Friday, March 23, 2012

Xiphactinus mounting: The beginning

One of the "nearest forest fires" in the lab lately is getting the world's largest Xiphactinus audax skeleton, RMDRC 08-004 "Mildred" prepared and mounted. These fish are traditionally done as a panel mount, since usually they are a bit flattened, especially with articulated skull material. Single-pieces are preferred since mating up seams on a big flat panel is just kinda ugly. Unfortunately, when dealing with a mount of the biggest of anything, that usually means a BIG mount.
The underside of the skull. We put a support material on this side to stabilize the bones

In this case, the panel is sized to 7 feet tall and 21 feet long, the appropriate size for an 18 1/2 foot long fish. It's going to be heavy no matter what we do, but our goal is to end up with a contraption weighing in at about half a ton or so when we're finished. One can dream.

Just a small fabrication project
We've already finished preparation of Mildred's bones, as well as the needed parts of the "donor" parts fish that would be used to fill in pieces lost to erosion or scavenging sharks. On the 3 fish, we've recovered well over a dozen shed Squalicorax falcatus teeth that were lost when the carcasses were getting scavenged.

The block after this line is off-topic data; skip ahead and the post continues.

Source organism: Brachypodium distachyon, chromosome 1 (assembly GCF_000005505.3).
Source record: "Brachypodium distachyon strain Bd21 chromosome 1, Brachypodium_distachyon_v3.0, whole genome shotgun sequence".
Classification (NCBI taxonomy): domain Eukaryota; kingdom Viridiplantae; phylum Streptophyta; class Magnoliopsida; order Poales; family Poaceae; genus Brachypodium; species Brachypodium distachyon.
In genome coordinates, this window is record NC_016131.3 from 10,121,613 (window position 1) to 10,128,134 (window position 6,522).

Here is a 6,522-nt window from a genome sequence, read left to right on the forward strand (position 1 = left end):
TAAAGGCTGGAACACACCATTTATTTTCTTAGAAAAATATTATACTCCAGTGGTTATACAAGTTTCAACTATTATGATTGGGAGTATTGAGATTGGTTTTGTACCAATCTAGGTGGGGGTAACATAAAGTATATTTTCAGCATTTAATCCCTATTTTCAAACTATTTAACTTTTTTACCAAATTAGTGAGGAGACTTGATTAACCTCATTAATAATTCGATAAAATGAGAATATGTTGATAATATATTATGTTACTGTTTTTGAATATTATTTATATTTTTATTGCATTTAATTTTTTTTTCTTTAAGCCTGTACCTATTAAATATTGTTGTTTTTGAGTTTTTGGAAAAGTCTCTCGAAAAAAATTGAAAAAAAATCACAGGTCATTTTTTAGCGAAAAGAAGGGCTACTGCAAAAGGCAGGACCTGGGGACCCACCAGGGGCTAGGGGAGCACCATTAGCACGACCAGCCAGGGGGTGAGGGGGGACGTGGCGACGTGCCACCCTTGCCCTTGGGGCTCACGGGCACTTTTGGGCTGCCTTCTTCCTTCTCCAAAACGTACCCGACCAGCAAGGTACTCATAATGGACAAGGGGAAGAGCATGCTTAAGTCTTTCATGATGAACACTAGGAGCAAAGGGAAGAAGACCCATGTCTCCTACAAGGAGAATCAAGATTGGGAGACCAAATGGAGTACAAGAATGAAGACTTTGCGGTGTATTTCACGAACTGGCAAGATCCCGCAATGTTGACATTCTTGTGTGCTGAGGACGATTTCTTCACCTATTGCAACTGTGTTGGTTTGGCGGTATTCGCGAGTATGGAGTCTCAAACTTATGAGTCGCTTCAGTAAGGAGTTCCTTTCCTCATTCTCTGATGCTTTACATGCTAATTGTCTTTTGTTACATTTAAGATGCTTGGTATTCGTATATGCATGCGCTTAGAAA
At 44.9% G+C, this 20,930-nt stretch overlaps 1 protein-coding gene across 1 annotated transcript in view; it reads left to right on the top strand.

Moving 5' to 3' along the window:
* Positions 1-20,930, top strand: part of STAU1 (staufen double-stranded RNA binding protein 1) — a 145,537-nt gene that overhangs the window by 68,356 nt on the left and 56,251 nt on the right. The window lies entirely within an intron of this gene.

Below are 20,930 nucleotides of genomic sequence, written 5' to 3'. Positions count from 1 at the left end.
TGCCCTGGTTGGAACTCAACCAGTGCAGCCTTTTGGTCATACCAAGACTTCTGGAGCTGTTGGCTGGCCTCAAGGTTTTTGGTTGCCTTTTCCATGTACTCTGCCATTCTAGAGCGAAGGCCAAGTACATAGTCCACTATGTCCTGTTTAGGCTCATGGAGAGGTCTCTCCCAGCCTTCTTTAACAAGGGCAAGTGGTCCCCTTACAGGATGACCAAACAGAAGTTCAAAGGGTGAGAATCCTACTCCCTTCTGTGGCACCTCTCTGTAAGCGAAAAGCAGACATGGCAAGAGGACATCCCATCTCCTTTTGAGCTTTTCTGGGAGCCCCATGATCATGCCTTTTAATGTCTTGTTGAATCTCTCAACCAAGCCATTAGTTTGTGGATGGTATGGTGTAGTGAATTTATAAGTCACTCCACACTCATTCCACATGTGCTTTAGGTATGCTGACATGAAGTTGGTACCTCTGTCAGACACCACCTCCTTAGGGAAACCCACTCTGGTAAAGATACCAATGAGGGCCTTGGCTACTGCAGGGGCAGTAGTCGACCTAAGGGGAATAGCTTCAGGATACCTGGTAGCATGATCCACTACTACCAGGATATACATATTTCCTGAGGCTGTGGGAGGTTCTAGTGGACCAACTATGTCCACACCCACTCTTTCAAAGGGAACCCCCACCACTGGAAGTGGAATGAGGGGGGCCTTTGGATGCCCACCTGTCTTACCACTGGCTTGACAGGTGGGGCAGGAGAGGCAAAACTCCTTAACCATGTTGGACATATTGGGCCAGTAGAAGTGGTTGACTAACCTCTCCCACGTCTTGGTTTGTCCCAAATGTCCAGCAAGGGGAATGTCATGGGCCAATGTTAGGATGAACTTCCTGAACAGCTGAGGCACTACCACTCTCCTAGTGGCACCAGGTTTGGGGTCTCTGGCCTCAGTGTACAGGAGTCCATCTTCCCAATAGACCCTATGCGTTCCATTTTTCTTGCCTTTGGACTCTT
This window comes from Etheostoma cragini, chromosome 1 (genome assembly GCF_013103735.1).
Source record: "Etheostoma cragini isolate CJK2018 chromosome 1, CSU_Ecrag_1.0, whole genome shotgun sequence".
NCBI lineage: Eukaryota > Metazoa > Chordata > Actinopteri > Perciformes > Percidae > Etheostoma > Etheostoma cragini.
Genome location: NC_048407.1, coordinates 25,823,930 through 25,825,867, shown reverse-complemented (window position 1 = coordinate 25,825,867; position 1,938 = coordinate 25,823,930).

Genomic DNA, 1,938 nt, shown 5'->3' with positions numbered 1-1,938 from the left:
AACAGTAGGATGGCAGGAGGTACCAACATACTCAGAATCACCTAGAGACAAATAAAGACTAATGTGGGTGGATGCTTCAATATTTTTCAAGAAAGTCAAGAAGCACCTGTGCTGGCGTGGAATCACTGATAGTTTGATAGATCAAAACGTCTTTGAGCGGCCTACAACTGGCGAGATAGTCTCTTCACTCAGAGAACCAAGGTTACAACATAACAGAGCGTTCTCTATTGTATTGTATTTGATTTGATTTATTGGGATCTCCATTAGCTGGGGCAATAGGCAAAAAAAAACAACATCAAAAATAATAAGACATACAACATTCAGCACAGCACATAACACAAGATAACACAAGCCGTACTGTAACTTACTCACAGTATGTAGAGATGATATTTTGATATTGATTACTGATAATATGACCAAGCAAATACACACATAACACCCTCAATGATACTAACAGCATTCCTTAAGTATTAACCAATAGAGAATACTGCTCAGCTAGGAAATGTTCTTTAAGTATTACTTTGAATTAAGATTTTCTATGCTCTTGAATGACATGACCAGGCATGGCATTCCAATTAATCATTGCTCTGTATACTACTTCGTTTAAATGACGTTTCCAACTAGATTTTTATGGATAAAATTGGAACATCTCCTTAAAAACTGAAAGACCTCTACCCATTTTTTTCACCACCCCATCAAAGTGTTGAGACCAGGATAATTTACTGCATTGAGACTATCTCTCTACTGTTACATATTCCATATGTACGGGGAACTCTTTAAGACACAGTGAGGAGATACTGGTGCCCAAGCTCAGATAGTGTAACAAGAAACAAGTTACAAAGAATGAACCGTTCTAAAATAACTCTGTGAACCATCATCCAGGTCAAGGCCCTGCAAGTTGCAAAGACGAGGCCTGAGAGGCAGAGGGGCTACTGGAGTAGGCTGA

Jacob and Lisa bolting the plywood to the frame
The next step is to position the bones on the panel and affix them to the background material. We use some cast parts, as well as the complete skull, vertebral column and tail to get an idea of the size, pose, and margins of the fish. It's always good to figure this out before we start attaching stuff with adhesive. On the downside, it doesn't look very pretty yet, but it gives us a glimpse of how the final product will look.

As of this morning, with the body outline sketched on

 There's still a lot of work to do, but we're confident we can make the deadline now.


  1. Outstanding project.... thanks for showing us step-by-step... gives one a better idea of all the work involved in this kind of mount.

  2. Hopefully I won;t be giving away too many secrets, though then again it's not like too many people out there are crazy enough to try this kind of project to begin with.